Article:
In addition, the work of building infrastructure could take a long time. The moment we were in required immediate action. It was in the early days of the Movement for Black Lives, on the eve of the #MeToo movement, and less than a year shy of Trumpisms rising tide. We were called to action in the fights that would define an era of politics and culture. A call we had been answering for years.
Our elders - veterans of the Civil Rights Movement, anti-colonial movements in home countries, and Queer Liberation movements - taught us: without infrastructure that maintains narrative advances enshrined in policy, law, behavior, and scaled stories, movements crash into powerful opposition who will bludgeon us, scatter us, tire us out, and advance their own narrative strategies.
We moved into long-term work, keeping our eyes on the ten and fifteen year horizon while doing what we could to support the day-to-day movement moments.
Our first year (incubated at the Center for Story-based Strategy), we built the plane as we flew. The amazing class of mentees extended trust and excitement, organizers from organizations like Kentuckians for the Commonwealth, Asian Pacific Environmental Network, and Massachusetts Jobs With Justice. Founding mentors - Jung Hee Choi and Mervyn Marcano, brought a tremendous spirit of collaboration and dedication.
The first year ended with high fives, gratitude, empty pockets and questions. We asked the mentees and mentors what to do next. The resounding answer was - keep going.
Kim Freeman Brown joined in the second year as a mentor and became a critical part of the leadership team. Alejandro Cantagallo joined as an event planner with expertise in prison abolition organizing and a deep practice of care in logistics. The mentor team grew over the years to include: Naomi Ishisaka, Shanelle Matthews, B Loewe, Chelsea Fuller, Natalia Jaramillo, and hermelinda cortés. The mentors found as much connection, meaning, and alignment through the program as the mentees.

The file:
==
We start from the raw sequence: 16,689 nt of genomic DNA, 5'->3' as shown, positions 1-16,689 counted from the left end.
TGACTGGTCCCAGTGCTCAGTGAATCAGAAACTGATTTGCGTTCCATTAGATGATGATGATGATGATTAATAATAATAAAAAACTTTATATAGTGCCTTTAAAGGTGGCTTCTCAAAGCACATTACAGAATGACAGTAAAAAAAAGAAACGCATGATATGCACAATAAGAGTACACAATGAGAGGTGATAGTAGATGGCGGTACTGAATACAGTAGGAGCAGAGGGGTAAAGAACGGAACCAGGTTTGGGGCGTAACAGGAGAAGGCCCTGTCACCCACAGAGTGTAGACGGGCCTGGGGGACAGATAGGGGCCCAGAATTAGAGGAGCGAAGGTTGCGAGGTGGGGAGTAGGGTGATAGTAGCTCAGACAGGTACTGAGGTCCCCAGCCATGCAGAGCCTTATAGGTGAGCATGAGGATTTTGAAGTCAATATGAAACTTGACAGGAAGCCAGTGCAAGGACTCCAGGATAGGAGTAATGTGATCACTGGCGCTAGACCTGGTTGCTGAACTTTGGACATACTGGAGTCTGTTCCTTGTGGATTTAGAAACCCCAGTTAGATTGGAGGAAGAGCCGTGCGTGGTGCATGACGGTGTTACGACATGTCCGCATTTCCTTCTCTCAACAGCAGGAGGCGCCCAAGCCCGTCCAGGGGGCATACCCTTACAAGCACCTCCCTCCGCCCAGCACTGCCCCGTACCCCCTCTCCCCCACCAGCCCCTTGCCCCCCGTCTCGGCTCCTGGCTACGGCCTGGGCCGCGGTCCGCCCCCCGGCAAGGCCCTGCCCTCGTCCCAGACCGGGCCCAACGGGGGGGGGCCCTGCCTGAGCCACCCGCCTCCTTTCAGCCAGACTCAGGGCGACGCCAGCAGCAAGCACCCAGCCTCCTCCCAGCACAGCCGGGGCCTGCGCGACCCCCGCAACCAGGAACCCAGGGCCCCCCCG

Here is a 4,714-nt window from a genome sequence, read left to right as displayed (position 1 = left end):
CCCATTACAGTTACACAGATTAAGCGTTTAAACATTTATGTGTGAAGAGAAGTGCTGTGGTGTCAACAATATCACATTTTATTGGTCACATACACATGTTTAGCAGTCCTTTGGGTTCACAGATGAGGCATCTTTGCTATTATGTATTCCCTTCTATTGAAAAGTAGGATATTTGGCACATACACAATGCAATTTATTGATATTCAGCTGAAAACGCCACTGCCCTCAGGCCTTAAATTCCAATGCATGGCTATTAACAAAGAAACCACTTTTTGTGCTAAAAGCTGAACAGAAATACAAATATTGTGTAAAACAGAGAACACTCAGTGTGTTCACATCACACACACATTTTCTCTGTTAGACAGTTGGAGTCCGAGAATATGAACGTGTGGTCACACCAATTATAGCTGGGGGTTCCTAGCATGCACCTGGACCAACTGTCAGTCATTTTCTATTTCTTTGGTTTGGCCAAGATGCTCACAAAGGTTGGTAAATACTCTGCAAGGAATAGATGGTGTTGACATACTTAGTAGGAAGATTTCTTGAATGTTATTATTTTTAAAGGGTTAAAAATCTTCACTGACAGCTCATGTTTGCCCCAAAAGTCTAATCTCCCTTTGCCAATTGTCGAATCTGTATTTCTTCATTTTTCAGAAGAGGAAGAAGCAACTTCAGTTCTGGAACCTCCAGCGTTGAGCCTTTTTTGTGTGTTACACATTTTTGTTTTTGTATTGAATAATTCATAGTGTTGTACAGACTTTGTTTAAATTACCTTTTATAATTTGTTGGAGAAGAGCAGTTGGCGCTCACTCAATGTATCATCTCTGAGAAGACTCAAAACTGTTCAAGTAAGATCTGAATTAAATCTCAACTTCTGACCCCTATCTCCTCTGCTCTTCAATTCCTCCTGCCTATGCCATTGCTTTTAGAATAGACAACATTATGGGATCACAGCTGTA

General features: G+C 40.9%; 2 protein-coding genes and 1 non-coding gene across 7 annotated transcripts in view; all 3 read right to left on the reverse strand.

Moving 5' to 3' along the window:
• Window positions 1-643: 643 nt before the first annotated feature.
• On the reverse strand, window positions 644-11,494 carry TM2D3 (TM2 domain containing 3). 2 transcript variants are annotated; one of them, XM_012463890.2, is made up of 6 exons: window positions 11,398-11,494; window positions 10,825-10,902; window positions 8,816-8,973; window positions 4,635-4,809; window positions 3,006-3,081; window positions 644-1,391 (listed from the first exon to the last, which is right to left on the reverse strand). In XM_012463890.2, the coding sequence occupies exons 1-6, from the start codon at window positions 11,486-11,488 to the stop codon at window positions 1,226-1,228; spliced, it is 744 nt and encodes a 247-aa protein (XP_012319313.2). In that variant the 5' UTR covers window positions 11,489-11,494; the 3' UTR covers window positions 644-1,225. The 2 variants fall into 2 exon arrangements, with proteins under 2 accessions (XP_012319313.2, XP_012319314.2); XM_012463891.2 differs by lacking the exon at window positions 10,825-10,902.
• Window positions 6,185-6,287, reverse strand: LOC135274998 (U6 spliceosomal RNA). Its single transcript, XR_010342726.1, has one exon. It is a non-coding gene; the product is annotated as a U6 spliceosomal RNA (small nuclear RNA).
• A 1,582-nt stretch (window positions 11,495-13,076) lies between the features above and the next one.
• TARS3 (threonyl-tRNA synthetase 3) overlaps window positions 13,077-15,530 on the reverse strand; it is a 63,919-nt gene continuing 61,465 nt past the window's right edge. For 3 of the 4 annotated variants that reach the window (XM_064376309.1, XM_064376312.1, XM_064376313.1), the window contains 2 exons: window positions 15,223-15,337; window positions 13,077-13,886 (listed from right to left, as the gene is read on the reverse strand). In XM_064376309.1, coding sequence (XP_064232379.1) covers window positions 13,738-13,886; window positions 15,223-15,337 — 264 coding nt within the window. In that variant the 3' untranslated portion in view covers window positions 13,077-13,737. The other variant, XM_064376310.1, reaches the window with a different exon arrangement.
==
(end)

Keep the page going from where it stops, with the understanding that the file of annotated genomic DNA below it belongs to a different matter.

After the third year Kim, Jen, and I came together in Seattle to plan the next mentorship. Two days later we’d decided to start an organization that could hold the mentorship, but could also expand to bring strategy alignment and narrative development to partners working in coalition with one another across geography and issue, and experiment with narrative research and action.
We brought the historic SPIN academy into our new organization with the gracious support of the team who had been holding the project - Holly Minch, Claudette Silver, and Amanda Cooper. Hermelinda joined the staff and spent her first days at an international narrative power convening in England, followed quickly by a partner meeting in Florida, and a few weeks later she was running a Texas based ReFrame Academy.
In no time we launched a 13-month Next Gen Fellowship with Power California. We ran deep experiments in narrative research, led by hermelinda, that became the foundation of our many narrative research and action projects.
By 2020, Covid hit and racial justice uprisings rocked the country. We trained 5,000 people in one month in collaboration with Movement for Black Lives, we provided regular narrative weather reports to movement leaders, and we ran a daily narrative war room in Florida with a state-wide table of organizing and civic engagement organizations. We took the week-long academy and made it Zoom-proof, expanding the numbers of people we could train exponentially.
Each year since, we’ve innovated our training model, thrown convenings for narrative power builders, and produced behind the scenes narrative landscape and network maps for partners in motion. We’ve also produced movement-wide narrative predictions and trained hundreds of people across philanthropy in narrative power building in order to crack doors open and push funding to organizing and narrative power work grounded in organizing.